How I Messed Up Nefertiti Overdrive

I posted this earlier on Sword’s Edge, but I think it’s important enough to be posted at both, so here you go: my huge regret regarding Nefertiti Overdrive.

Just after I put out the Quickstart rules for Nefertiti Overdrive, I had a discussion with a respected game designer regarding the characters. He was very unhappy with what he saw as an exclusion of Africa in a game set in Africa. The cast of characters included an Italian, a Greek, a Central Asian, and an Asian and only two from Africa – a Kushite/Sudanese and an Egyptian. At the time, I decided to change the Amazon in a Numdian/Berber, but argued for keeping the Asian character, given that the concept of Jet Li in Ancient Egypt was the idea kernel that sprouted into the story. And as for the Etruscan and the Spartan – well, I argued, Egypt was a Mediterranean culture rather than an African one.

That was a pretty stupid argument. It’s on par with insisting on a misogynistic medieval fantasy setting because that’s what history was like, while at the same time including magic and dragons. By the time Nefertiti Overdrive was released, not only was the Amazon a Numidian but the Monk had become the Misfit and was Ethiopian. While I kept the Etruscan and the Spartan – I’m sorry, but I can’t tear myself away from the image of those two iconic cultures in Ancient Egypt – I included the Bantu (a Sub-Saharan culture) and the Mercenary (from ancient Carthage) which could be used as alternatives and fit the same role.

Some might argue that I should have stuck to my initial vision, that I only changed what little I did in order to meet an “agenda.” They would be wrong. I actually don’t feel that I changed it enough, and honestly struggled with keeping the Etruscan and the Spartan – the historical argument being honestly empty and unimportant. If I could go back and re-commission all the art, I would do so and remove the Etruscan and Spartan. I could maybe include them as part of a series of iconic warriors from other cultures around the world statted for Nefertiti Overdrive.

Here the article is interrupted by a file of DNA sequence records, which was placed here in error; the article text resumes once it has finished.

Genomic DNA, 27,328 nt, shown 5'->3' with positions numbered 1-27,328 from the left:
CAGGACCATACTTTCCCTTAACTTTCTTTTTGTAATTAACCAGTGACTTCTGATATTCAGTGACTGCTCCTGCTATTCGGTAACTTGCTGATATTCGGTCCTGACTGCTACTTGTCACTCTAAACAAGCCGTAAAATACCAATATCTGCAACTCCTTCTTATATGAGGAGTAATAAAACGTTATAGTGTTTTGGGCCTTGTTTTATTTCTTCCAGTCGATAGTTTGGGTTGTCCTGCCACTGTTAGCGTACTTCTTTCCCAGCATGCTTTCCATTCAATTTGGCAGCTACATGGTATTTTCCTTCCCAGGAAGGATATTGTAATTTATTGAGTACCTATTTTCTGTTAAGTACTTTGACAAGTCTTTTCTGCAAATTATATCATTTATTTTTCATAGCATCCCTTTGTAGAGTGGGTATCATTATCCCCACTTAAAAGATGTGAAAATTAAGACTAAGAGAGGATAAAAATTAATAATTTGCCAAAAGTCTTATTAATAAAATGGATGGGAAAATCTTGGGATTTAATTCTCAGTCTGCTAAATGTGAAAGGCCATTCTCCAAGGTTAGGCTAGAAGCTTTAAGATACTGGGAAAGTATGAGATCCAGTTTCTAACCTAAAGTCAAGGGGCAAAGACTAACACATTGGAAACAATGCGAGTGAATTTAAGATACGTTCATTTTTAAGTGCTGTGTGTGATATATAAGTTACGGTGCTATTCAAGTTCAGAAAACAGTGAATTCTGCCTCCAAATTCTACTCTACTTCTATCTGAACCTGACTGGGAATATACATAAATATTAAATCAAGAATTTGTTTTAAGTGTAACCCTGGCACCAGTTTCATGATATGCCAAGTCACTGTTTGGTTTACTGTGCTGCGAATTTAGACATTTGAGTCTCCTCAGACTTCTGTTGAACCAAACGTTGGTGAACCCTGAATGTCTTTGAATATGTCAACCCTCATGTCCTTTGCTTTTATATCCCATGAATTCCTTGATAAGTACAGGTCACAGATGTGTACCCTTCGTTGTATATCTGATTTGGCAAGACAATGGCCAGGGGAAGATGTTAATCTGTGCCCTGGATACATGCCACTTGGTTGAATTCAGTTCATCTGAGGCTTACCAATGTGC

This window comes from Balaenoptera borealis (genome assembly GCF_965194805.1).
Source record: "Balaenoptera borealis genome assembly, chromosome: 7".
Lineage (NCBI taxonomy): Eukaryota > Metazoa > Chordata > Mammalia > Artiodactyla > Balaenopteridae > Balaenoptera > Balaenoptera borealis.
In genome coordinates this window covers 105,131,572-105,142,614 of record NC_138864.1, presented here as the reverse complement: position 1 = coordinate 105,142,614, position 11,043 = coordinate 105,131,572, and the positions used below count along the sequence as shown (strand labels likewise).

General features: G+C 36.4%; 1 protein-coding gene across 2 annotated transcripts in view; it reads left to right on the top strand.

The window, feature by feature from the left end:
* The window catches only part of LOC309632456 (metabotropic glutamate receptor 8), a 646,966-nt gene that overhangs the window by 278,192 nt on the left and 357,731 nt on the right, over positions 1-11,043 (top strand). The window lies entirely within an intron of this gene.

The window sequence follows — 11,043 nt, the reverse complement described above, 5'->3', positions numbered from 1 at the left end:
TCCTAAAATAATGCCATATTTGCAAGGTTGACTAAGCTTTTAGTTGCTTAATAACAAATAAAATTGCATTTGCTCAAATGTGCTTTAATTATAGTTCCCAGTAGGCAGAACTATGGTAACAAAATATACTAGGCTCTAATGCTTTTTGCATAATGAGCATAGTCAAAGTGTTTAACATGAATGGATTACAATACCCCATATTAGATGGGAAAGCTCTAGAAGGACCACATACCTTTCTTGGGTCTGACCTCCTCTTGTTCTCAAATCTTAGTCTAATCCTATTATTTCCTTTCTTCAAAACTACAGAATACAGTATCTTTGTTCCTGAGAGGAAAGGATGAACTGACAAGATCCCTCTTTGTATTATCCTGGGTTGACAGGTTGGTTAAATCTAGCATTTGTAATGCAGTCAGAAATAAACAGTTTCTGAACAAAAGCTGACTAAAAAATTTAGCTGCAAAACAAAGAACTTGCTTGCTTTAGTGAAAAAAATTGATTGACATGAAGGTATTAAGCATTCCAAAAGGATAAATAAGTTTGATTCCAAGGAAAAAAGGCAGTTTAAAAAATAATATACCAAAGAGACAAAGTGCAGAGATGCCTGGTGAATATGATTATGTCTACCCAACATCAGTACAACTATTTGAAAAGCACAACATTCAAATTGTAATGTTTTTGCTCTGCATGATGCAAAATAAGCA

The only agenda I am meeting is my sense of what I should have done. That’s personal. Another individual offered up an argument, and the more I think of it, the more I feel he had the right of it. I have heard others argue against his position, and I am not moved. The agenda that feeds this post is the same agenda that created Nefertiti Overdrive – what I want.

In deciding to use Egypt, I also decided to use Africa and the baggage that goes along with that. While I might be able to decouple that baggage in my own mind, it still exists, and only if I do not care for the perceptions and desires of others can I ignore it. What is sad is that I did ignore much of it. I had an opportunity to shape a game with much more African content. The more I think about the argument – and I do, regularly, especially as I consider embarking on a Korean-inspired second-world setting – the more I feel my compromise was actually a failure.

How would Nefertiti Overdrive have been impacted with the Bantu and Mercenary in place of the Etruscan and the Spartan? I don’t believe it would have been. Sure, the images of the Etruscan in a-historical Principate period legionary armour and the Spartan with his iconic helmet likely got some people excited. I’m pretty sure action images of the Bantu and the Mercenary would have worked just as well. I don’t think many have supported Nefertiti Overdrive because of the two Mediterranean characters.

Would anyone argue that I should remove this from sale, given the real weaknesses I see in it now? Probably. I haven’t heard that yet. I’m not going to do that, mostly because of all the work I and others put into it. I really do love this game, as much as I feel I missed a great opportunity.

So, this is one long mea culpa. I fucked up. It’s out there for all to see. I’ll try to do better next time, if there is a next time.

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7 Responses to How I Messed Up Nefertiti Overdrive

  1. You could do a followup that introduces the missing characters. I like the idea of mashing cultures in an unexpected context, and the emphasis was over the top action not historical accuracy, but you are right it is important that we not perpetuate historic injustices.

  2. Fraser says:

    I’m honestly considering a re-release with corrected text. The only thing holding me back is the art. That can get expensive.